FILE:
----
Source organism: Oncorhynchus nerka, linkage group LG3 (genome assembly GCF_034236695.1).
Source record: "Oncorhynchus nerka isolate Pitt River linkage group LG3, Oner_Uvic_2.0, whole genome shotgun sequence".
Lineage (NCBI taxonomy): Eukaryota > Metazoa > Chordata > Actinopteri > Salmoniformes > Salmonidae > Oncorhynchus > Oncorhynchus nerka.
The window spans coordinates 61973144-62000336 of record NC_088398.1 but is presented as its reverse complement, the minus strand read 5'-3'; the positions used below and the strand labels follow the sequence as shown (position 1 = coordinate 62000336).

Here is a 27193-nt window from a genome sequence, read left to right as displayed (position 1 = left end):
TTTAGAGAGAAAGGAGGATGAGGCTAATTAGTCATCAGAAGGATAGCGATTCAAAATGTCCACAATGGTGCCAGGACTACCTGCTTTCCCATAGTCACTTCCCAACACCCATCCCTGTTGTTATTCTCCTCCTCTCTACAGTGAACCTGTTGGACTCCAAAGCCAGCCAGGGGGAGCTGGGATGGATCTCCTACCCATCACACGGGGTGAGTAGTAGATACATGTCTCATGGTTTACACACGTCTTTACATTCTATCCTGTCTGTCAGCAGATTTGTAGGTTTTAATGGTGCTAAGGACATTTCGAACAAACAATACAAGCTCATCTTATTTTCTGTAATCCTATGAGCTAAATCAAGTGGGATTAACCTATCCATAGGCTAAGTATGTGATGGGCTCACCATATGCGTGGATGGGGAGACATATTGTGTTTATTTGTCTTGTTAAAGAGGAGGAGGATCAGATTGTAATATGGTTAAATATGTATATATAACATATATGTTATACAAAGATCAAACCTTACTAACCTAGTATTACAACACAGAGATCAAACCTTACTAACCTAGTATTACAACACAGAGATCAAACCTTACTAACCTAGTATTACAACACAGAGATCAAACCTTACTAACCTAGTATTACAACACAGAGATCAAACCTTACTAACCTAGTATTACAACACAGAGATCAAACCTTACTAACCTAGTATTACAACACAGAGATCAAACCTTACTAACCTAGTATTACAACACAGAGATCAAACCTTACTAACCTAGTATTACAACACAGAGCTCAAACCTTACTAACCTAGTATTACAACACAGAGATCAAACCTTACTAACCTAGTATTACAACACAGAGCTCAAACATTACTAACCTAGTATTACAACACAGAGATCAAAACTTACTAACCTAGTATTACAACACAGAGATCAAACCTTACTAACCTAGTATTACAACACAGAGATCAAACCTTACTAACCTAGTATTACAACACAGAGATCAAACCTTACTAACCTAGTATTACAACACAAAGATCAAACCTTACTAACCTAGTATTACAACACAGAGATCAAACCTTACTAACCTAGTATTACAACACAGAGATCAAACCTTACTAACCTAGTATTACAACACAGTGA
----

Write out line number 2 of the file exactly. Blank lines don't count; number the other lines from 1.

Source record: "Oncorhynchus nerka isolate Pitt River linkage group LG3, Oner_Uvic_2.0, whole genome shotgun sequence".